East and north of Fort Collins, Colorado
1940s and 1950s
In Alaska, what someone called a blizzard does not hold a candle to the blizzard in northern Colorado, Wyoming and Nebraska of Jan. 2, 1949. I actually have not been in a so-called blizzard on the Kenai Peninsula. Blowing snow and whiteouts, slick roads — but not an actual blizzard as I would define it.
The blizzard of Jan. 2-7 of 1949 will be forever etched in many of our minds. The continuous 60 mph wind drove snow through window frames, doorways and attics. Ranches and farms were cut off for weeks. Cattle, horses, sheep and farm animals froze standing up and were found in the springtime after the snow drifts melted.
John, Ginger and I remember snowdrifts so tall that we could walk on top of the garage roof just by climbing to the top of the drift. Telephone poles stuck out of the tall drifts like men with their arms out asking for help.
Our farm — as well as everyone else who had farm animals — had to feed and take care of the animals through this vicious storm. Dad strung a rope from the house to the chicken house to the barn, and during the worst days of the storm he used this rope to hold on to while feeding and tending to the animals. He had the barn full of most of his cattle and horses and they all had to be fed.
I can remember how worried we were when Dad — bundled up in every piece of warm clothing he could find, with several pairs of socks on his feet, his big boots on, and scarf around his mouth and nose — opened the kitchen door, quickly closed it, grabbed the rope line and headed for the chicken house and the barn.
We all stood by the kitchen window waiting and worrying about our Dad until we could see him coming back with one gloved hand on the rope and a pail full of milk. He would be totally exhausted and terribly worried about his animals. We all listened carefully as he described the awful conditions.
The first and second days of the storm did not cause too much worry as storms like that usually blew on through. This one stayed for five to seven days! During the night of the first day we lost electricity. To this day, I do not remember how we stayed warm or how Mom cooked for her family, except it must have been with a kerosene camp stove. To add to the worries, we ran out of water. Our water was delivered to us by the ”water-wagon man,” who delivered water every two weeks to a cemented cistern located in the garage.
Two days after Christmas, I had my big toe operated on, and half my big toe nail was missing. Dr. Hoftinan said it had to be soaked in hot water and a blue solution twice a day. That was hard to do without water. Dad would bring in a big dishpan full of snow and Mom would melt it, only to leave two or three cups of water, because the snow was so dry and it also was full of grit, sand and dirt. In those days we had a milk separator and Mom used the round white milk filters to filter out the dirt. Then Dad would go back out and get another dishpan full of snow, which was melted down again until Mom had enough water to wash dishes, dampen one washcloth to wash our faces and for me to soak my big toe. This ritual was every morning after Dad came in from milking.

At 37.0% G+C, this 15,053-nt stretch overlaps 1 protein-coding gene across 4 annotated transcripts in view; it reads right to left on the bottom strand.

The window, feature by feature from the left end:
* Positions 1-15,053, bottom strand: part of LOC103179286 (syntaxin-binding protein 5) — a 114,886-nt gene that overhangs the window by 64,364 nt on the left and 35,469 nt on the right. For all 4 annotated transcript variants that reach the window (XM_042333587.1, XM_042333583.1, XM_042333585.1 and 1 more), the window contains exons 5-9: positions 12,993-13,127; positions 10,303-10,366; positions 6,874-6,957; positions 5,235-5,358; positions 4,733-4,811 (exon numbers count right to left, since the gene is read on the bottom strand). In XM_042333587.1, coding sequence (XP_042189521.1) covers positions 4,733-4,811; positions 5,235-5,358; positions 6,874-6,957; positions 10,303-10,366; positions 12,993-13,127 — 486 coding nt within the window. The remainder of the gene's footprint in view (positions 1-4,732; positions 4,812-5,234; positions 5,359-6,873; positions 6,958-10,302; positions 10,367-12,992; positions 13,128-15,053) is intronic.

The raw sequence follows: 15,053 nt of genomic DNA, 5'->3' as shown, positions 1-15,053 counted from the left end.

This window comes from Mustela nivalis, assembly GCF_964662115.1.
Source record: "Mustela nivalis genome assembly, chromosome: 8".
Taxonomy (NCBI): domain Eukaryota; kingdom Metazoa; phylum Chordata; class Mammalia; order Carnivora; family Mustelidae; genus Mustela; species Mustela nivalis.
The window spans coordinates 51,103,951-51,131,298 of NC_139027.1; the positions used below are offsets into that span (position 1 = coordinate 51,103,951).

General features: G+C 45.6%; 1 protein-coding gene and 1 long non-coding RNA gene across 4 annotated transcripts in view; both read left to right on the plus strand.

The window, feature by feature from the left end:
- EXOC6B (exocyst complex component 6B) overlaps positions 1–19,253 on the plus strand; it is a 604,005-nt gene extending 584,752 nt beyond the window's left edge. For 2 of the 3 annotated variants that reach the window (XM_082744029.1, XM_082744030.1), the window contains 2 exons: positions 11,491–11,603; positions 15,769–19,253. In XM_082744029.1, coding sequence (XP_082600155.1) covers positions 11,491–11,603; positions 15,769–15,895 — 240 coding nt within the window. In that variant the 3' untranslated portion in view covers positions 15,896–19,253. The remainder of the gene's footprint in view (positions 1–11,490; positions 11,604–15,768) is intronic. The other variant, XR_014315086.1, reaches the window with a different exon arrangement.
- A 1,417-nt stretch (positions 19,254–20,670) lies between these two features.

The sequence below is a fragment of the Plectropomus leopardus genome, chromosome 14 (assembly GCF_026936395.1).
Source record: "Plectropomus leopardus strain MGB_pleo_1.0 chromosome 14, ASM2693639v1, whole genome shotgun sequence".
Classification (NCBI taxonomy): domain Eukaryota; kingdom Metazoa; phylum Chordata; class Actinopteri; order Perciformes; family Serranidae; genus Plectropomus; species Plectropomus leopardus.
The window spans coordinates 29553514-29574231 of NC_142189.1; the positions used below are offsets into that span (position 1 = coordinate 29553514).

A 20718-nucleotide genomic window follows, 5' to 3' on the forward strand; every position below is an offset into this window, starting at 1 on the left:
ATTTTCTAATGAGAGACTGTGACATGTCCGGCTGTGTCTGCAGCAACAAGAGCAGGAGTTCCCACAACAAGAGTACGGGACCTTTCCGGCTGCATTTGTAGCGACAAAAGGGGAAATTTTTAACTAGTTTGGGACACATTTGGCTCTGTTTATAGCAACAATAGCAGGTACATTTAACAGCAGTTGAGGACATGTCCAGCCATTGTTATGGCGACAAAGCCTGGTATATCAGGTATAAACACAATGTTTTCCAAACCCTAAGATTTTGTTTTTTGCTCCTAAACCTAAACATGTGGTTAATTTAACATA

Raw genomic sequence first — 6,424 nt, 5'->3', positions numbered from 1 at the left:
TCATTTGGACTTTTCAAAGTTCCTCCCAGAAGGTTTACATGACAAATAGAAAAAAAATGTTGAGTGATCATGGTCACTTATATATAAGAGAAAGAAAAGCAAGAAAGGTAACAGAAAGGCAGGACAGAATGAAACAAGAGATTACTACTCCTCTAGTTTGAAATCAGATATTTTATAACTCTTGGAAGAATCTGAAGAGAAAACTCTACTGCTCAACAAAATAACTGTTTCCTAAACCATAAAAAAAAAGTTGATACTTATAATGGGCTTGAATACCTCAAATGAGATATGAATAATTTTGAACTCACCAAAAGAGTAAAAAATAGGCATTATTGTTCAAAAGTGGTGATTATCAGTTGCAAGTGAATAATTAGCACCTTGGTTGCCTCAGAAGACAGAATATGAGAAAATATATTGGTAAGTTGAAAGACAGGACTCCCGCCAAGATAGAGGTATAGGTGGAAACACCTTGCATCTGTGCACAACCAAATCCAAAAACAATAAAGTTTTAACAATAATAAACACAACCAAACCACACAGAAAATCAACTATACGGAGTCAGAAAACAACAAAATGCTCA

At night we would light a “coal oil” lamp and we sat around the table or in the living room around the fireplace to stay warm. We all wore several layers of clothing to stay warm in the house. Mom’s canned fruit and vegetables and meat in the freezer kept us from being hungry.
After the storm was over all the roads were drifted shut. The animals were in dire need of hay, and some farmers were in need of food. The National Guard was called out to deliver livestock supplies and deliver food.
You were instructed to tramp a big cross or plus sign in the snow and the big cargo planes would fly over and push out hay for the animals and food supplies to the stranded farmers and ranchers. Whenever we heard the big planes fly over, we all would rush out and stand on the steps to watch the hay bales and food boxes fall out of the sky. Mom warned us to stay close to the house so we would not be hit by a flying hay bale.
The day after the storm subsided, Jan. 8, our neighbor lady said she was going to have her baby. Her husband walked to our farm and Dad started his John Deere front-end loader and dug through fields and around snowdrifts while they followed in a pickup to get her to the highway 2 miles away, which they hoped was open. They made it to the hospital in Fort Collins just in time!! That night Dad thought the baby’s name should be something like Snowdrift — if it was a girl — and if it was a boy —Blizzard. I do not have a clue what they named the baby.
Mary Becker Donnell says in her whole life she will never forget the blizzard of ‘49. They were at their grandparents home when the blizzard struck — no TV or radio warnings in those days! Her brother and her dad walked home, about 2 miles, during the blizzard, because they had to take care of the livestock. Mary, her sister Ruth and her mom walked home when the blizzard was over and she will never forget how happy her mom was to see smoke coming out of the chimney of the house. Only then did she know that they had gotten home safely in the storm — Mary and her sister had a job too! They had to walk over the drifts of snow in the field and whenever they saw a hole in the snow they called either her dad or brother and they would dig out a live sheep!